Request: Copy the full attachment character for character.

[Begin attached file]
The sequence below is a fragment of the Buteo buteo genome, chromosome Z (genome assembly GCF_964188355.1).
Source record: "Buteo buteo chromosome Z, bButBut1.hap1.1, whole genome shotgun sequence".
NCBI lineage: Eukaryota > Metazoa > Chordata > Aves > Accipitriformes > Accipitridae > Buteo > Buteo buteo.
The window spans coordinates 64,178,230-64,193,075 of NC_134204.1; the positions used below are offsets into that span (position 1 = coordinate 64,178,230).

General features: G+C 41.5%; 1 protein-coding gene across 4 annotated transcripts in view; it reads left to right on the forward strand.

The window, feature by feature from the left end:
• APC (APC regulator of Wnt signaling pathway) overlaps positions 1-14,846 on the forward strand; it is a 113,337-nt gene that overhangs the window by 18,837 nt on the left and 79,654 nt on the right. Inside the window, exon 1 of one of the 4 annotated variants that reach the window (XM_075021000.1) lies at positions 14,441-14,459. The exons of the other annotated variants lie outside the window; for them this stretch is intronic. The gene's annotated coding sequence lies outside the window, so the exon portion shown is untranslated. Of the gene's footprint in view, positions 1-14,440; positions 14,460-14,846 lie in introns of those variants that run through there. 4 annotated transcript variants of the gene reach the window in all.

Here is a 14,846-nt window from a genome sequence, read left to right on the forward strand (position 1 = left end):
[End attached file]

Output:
The sequence below is a fragment of the Buteo buteo genome, chromosome Z (genome assembly GCF_964188355.1).
Source record: "Buteo buteo chromosome Z, bButBut1.hap1.1, whole genome shotgun sequence".
NCBI lineage: Eukaryota > Metazoa > Chordata > Aves > Accipitriformes > Accipitridae > Buteo > Buteo buteo.
The window spans coordinates 64,178,230-64,193,075 of NC_134204.1; the positions used below are offsets into that span (position 1 = coordinate 64,178,230).

General features: G+C 41.5%; 1 protein-coding gene across 4 annotated transcripts in view; it reads left to right on the forward strand.

The window, feature by feature from the left end:
• APC (APC regulator of Wnt signaling pathway) overlaps positions 1-14,846 on the forward strand; it is a 113,337-nt gene that overhangs the window by 18,837 nt on the left and 79,654 nt on the right. Inside the window, exon 1 of one of the 4 annotated variants that reach the window (XM_075021000.1) lies at positions 14,441-14,459. The exons of the other annotated variants lie outside the window; for them this stretch is intronic. The gene's annotated coding sequence lies outside the window, so the exon portion shown is untranslated. Of the gene's footprint in view, positions 1-14,440; positions 14,460-14,846 lie in introns of those variants that run through there. 4 annotated transcript variants of the gene reach the window in all.

Here is a 14,846-nt window from a genome sequence, read left to right on the forward strand (position 1 = left end):